If there is one thing that the COVID-19 pandemic painfully reveals, it is that no individual escapes being a physical body that is vulnerable to a potentially harmful biological agent, as well as that one’s own biological existence might pose a threat to the vulnerable bodies of others. Technologies play a central role in the ways in which this vulnerability takes shape. While biological agents continuously affect our bodies, they often remain invisible; only through complex technological processes can such agents be identified and recognized as being particular ones such as COVID-19. Moreover, technologies are needed to communicate the effects of a biological agent on a society (e.g., graphs of death rates), and to protect human beings against the biological agent (e.g., facemasks and contact tracing apps).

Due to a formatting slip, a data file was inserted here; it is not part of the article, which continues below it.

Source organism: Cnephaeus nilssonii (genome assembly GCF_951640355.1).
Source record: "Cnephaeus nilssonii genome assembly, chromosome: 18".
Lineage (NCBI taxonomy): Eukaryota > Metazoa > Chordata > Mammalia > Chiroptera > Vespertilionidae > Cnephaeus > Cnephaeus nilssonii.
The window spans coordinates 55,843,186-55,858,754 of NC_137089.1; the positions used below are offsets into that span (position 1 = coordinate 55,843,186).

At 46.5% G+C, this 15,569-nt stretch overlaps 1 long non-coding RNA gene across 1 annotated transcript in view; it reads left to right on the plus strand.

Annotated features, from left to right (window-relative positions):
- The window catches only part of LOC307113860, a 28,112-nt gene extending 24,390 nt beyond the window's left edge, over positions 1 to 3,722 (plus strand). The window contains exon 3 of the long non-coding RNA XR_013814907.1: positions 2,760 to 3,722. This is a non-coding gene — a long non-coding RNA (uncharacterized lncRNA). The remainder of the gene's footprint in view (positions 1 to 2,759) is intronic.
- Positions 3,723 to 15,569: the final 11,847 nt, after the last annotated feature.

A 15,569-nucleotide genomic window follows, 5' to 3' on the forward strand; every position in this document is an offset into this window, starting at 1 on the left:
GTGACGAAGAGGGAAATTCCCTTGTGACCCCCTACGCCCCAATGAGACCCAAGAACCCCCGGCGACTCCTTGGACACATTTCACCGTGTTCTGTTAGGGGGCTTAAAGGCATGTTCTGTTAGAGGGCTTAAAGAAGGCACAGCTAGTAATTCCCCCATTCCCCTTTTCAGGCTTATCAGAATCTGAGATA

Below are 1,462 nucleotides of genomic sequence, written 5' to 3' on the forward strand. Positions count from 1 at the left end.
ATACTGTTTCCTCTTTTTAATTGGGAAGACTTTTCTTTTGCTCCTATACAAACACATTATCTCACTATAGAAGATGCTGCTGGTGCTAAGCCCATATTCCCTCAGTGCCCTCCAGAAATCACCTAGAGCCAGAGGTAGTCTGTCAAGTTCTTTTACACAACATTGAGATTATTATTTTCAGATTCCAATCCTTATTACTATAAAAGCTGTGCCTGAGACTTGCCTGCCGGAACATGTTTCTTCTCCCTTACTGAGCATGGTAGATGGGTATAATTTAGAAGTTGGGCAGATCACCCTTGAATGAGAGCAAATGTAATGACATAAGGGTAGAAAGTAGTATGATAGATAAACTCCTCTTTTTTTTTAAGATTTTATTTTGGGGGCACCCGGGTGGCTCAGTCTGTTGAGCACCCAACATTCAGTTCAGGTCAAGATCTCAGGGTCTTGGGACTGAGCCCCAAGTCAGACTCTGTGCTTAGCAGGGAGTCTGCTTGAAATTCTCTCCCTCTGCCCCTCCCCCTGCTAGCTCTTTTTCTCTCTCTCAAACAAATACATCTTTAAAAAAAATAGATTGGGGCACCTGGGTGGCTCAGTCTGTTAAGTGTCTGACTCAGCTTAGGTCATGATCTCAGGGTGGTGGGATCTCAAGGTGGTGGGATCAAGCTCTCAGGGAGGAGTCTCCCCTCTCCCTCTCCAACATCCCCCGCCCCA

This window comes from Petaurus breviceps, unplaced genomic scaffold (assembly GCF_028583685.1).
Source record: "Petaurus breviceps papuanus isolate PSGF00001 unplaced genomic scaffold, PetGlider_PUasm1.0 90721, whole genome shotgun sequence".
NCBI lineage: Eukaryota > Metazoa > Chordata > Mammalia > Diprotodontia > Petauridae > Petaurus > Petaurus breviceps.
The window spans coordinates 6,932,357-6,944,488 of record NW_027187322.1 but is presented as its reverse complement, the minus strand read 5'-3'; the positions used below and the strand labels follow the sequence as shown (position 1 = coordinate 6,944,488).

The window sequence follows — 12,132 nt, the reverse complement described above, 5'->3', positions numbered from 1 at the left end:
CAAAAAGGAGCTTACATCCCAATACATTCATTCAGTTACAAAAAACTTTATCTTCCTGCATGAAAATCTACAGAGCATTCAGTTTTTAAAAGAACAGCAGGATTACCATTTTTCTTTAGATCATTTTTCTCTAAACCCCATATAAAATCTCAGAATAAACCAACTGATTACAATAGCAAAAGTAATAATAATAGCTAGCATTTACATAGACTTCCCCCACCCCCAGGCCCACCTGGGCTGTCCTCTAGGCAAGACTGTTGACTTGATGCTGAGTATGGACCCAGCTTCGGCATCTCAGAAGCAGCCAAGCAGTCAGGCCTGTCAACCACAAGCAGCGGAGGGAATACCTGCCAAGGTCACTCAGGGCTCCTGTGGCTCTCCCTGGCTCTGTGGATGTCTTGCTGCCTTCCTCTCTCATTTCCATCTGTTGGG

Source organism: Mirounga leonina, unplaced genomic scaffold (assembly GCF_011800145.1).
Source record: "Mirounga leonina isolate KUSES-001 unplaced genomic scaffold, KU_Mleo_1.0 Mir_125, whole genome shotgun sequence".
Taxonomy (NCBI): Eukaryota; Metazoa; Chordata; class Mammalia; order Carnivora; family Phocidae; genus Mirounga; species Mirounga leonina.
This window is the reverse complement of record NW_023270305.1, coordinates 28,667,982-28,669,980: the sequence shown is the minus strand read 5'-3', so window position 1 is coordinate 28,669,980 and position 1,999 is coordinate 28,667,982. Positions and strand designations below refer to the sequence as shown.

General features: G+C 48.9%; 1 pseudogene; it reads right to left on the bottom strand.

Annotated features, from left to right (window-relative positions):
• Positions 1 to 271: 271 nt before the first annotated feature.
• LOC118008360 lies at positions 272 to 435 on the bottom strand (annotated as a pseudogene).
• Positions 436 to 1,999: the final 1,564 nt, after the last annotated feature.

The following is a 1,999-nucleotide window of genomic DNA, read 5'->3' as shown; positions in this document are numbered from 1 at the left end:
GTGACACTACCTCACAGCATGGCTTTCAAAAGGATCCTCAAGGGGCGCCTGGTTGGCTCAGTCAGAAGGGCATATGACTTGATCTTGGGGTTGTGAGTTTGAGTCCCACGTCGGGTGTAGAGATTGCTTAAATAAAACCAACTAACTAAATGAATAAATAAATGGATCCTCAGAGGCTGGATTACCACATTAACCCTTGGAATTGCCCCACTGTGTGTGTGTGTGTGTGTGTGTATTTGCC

In this article, we will investigate this technological mediation of bodily vulnerability. We will do so by connecting the postphenomenological approach to technology with Merleau-Ponty’s notion of the chiasm. One of the central ideas of postphenomenology is that we encounter the world and the objects existing in it only in relation to the technologies we use (e.g., Ihde, 1990; Verbeek, 2005). These technologies, then, mediate how we understand and experience these objects, how we interact with them, as well as the kind of human beings we take ourselves to be (e.g., Aagaard, 2020; Aydin & de Boer, 2020). For example, without the availability of technologies to observe coronaviruses and statistical techniques to model how they spread, the specific protective measures taken to mitigate its effects would not be possible. Moreover, the technologically mediated way in which the coronavirus enters society also shapes how human beings relate to other human beings and to nonhuman entities. For example, the facemask, a technology that explicitly serves to protect one’s own body and the bodies of others in the public sphere, reveals how people actively relate to both their own body as well as to the bodies of others as being vulnerable to a biological agent. At least potentially, a facemask wearer simultaneously makes visible her awareness of being an object that is impacted by a biological sphere and that can impact other biological beings; facemask users position themselves in terms of their own vulnerability and the vulnerability of other subjects.